You might be flushing the answer to sustainable energy down the toilet. Urea is a naturally abundant, safer, and practical option for fuels. Besides, urea splitting can achieve energy-saving hydrogen production, due to the operation cell voltage of urea splitting (0.37 V) is far lower than that of water splitting (1.23 V).But urea splitting reaction is too slow for practical use. To accelerate the reaction, researchers developed a new electrocatalyst that more quickly yields hydrogen with less energy use than traditional water splitting processes.
The team published their results on July 11 in Nano Research (DOI 10.1007/s12274-022-4635-5).
“Propelled by energy demands and environmental concerns, it has become increasingly urgent to develop renewable, electricity-driven systems to replace fossil resources ,” said co-corresponding author Lifang Jiao, professor in the Key Laboratory of Advanced Energy Materials Chemistry, Renewable Energy Conversion and Storage Center, College of Chemistry, Nankai University. “Electrolysis, or splitting water to produce hydrogen, is promising but severely hindered by the anodic oxygen evolution reaction, which is one step of the process to obtain the hydrogen, but is sluggish, energy inefficient and impractical. The urea oxidation reaction, however, requires a much lower voltage and could, theoretically, result in 70% energy savings if it replaced the oxygen evolution reaction in electrolysis.”
Jiao noted that the urea oxidation reaction could also help sanitized industrial and sanitary wastewater, since urea is a water pollutant.
“But, while the urea oxidation reaction is more energy efficient, it is still slow,” Jiao said. “It requires transferring six electrons, as well as the formation of multiple intermediates that must arrange and rearrange, making it intrinsically energy-consuming. That’s why effective electrocatalysts are so urgently needed to accelerate the process.”
Electrocatalysts comprise a bulk material with a surface layer that changes as it causes reactions. Guided by the internal bulk components, the surface reconstructs itself. The compound generated by reconstruction process is identified as the true active sites for oxidation reaction.
“Amorphous materials have become widely studied electrocatalysts due to their unique physical properties,” Jiao said. “The randomly arranged internal atoms in amorphous phase endow the materials with high structural flexibility, which can help to withstand structural disturbances and enhance corrosion resistance during electrocatalysis. This flexibility also optimizes the surface state and facilitates the surface self-reconstruction process, resulting in a material that tends to exhibit remarkable electrochemical activity.”
Jiao and the team reported a novel crystalline-amorphous NiO-CrOx heterojunction grown on Ni foam for UOR electrocatalyst, through a simple hydrothermal and oxidation treatment. Because Ni-precursor and Cr-precursor decompose at almost identical temperatures, the intergrowth of Ni- and Cr- oxides destroyed long-range order for crystalline, thus generating the crystalline-amorphous phase after air annealing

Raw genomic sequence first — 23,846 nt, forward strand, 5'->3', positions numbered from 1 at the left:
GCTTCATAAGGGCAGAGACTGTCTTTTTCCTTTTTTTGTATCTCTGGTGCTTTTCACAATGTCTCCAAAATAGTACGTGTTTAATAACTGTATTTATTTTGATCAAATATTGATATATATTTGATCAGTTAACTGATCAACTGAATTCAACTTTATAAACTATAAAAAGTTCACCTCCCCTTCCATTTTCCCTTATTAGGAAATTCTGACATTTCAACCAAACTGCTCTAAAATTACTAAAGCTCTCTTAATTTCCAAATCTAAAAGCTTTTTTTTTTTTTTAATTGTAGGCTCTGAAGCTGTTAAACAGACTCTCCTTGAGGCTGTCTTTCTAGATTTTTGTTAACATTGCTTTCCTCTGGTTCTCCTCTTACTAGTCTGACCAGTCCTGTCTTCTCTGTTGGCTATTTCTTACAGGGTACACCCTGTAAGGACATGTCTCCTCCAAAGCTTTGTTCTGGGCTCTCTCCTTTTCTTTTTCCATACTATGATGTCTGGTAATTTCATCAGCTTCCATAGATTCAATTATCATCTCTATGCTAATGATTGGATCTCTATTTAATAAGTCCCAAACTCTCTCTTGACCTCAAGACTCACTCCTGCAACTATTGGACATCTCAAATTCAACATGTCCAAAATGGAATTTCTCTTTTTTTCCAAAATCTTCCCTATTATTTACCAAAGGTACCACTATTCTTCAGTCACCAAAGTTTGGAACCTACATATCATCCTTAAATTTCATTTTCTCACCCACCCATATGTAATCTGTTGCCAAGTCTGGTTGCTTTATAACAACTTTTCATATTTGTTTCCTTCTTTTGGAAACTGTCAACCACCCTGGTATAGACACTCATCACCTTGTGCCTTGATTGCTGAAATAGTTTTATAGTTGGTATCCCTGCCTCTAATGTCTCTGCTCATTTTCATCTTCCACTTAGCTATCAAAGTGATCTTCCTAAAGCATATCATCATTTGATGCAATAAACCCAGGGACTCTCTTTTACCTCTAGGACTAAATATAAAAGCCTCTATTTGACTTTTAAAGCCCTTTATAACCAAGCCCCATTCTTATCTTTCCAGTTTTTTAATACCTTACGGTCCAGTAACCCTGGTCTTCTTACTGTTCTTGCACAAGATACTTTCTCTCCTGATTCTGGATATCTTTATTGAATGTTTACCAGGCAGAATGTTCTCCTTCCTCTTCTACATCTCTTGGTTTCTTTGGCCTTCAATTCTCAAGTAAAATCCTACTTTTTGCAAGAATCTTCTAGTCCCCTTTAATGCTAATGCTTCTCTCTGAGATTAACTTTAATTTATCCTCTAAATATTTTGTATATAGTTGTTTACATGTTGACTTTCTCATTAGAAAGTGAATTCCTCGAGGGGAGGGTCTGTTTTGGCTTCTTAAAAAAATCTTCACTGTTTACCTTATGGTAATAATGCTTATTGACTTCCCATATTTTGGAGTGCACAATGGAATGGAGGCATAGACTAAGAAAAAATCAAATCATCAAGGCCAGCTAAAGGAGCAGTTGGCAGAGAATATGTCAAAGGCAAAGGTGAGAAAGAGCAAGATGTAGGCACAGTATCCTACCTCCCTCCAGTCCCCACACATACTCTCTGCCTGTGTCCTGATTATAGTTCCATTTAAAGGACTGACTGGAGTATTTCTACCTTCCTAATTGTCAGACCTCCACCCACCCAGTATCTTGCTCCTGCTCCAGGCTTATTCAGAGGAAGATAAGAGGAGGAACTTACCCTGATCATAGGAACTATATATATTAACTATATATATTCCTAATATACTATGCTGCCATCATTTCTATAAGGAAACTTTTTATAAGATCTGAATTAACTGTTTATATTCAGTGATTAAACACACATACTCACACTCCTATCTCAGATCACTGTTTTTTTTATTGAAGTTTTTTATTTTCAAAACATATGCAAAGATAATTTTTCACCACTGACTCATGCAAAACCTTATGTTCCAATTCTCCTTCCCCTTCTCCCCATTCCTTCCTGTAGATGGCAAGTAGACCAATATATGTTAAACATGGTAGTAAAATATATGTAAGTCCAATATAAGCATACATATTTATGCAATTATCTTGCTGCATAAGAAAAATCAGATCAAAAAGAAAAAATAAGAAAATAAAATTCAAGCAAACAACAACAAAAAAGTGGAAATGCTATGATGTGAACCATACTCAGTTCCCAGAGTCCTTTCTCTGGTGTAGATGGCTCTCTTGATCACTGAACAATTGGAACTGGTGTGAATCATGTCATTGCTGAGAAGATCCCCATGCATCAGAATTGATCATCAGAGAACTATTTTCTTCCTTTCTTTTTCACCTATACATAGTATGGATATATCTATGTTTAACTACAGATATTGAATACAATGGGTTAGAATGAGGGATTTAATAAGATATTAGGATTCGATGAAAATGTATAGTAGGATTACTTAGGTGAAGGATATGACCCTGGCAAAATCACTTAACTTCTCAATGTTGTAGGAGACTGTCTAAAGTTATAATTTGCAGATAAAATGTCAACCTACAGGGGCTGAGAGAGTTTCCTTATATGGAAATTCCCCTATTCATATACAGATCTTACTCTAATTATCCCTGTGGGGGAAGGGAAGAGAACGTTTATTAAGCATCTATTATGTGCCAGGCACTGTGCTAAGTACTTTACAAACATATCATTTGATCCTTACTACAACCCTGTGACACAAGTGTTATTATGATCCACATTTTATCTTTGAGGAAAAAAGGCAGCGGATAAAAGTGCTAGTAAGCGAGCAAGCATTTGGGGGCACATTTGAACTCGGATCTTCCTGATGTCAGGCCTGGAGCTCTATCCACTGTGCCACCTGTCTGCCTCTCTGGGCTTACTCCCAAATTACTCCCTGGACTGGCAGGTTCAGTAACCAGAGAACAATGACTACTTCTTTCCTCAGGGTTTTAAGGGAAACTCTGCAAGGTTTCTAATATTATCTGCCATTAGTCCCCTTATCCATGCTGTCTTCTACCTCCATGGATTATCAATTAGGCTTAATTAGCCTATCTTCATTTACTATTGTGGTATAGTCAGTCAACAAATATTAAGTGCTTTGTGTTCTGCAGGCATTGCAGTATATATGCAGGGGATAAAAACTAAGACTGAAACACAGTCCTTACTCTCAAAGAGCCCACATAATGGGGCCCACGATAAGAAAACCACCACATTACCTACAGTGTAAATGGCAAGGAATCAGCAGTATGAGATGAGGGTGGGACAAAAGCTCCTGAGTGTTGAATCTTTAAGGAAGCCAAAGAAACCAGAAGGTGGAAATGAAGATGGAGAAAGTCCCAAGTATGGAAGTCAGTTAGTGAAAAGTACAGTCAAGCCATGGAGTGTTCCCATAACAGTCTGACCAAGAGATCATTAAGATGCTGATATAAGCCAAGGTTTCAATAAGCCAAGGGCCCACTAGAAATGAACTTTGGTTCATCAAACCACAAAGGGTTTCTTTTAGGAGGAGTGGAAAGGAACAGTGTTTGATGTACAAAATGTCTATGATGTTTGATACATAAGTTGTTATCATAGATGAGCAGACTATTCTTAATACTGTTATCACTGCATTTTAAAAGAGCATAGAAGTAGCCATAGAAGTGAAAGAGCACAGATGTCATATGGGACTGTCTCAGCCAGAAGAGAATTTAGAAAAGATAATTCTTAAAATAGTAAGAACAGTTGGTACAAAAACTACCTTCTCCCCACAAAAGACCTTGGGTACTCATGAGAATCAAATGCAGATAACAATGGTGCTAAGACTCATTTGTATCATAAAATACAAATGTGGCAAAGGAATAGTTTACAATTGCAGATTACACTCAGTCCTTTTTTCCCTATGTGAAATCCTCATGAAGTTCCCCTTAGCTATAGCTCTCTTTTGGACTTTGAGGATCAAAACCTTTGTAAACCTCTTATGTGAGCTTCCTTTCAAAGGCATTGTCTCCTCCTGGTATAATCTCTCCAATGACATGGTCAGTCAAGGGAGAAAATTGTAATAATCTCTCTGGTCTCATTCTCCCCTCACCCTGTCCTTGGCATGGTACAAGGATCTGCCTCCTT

“The crystalline-amorphous interfaces of the designed electrocatalysts exhibit excellent urea oxidation reaction activity with an ultralow working potential,” Jiao said. “The amorphous component not only can accelerate reconstruction of the catalyst to promote the formation of active sites, but it can also enhance the adhesion ability of urea, boosting the urea oxidation reaction performance.”
The researchers found that when applied to urea electrooxidation and coupled with the hydrogen evolution reaction, which is the part of electrolysis that produces hydrogen, the electrocatalysts proved durable, with insignificant decay over 110 hours. They also only required 1.51 V to drive a current density of 50 mA cm-2 , compared to the 1.70 V required for the oxidation evolution reaction.
“Our findings show a promising future of replacing the oxidation evolution reaction with thermodynamically favorable reactions, such as the urea oxidation reaction,” Jiao said. “Our findings also shed light on the fabrication of catalysts with advanced heterostructures for the urea oxidation reaction.”
Jiao is also affiliated with the Haihe Laboratory of Sustainable Chemical Transformation. Other contributors include co-corresponding author Lihua Zhao, Tianjin Renai College; and Xuejie Cao, Tongzhou Wang, Hongye Qin and Guangliang Lin, Key Laboratory of Advanced Energy Materials Chemistry, Renewable Energy Conversion and Storage Center, College of Chemistry, Nankai University.
The National Natural Science Foundation of China, the 111 Project, the Haihe Laboratory of Sustainable Chemical Transformations and the Fundamental Research Funds for the Central Universities supported this research.
The paper is also available on SciOpen (https://www.sciopen.com/article/10.1007/s12274-022-4635-5) by Tsinghua University Press.
About Nano Research
Nano Research is a peer-reviewed, international and interdisciplinary research journal, sponsored by Tsinghua University and the Chinese Chemical Society. It offers readers an attractive mix of authoritative and comprehensive reviews and original cutting-edge research papers. After more than 10 years of development, it has become one of the most influential academic journals in the nano field. Rapid review to ensure quick publication is a key feature of Nano Research. In 2022 InCites Journal Citation Reports, Nano Research has an Impact Factor of 10.269 (9.136, 5 years), the total cites reached 29620, ranking first in China's international academic journals, and the number of highly cited papers reached 120, ranked among the top 2.8% of over 9000 academic journals.
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Crystalline-amorphous interfaces of NiO-CrOx electrocatalysts for boosting the urea oxidation reaction
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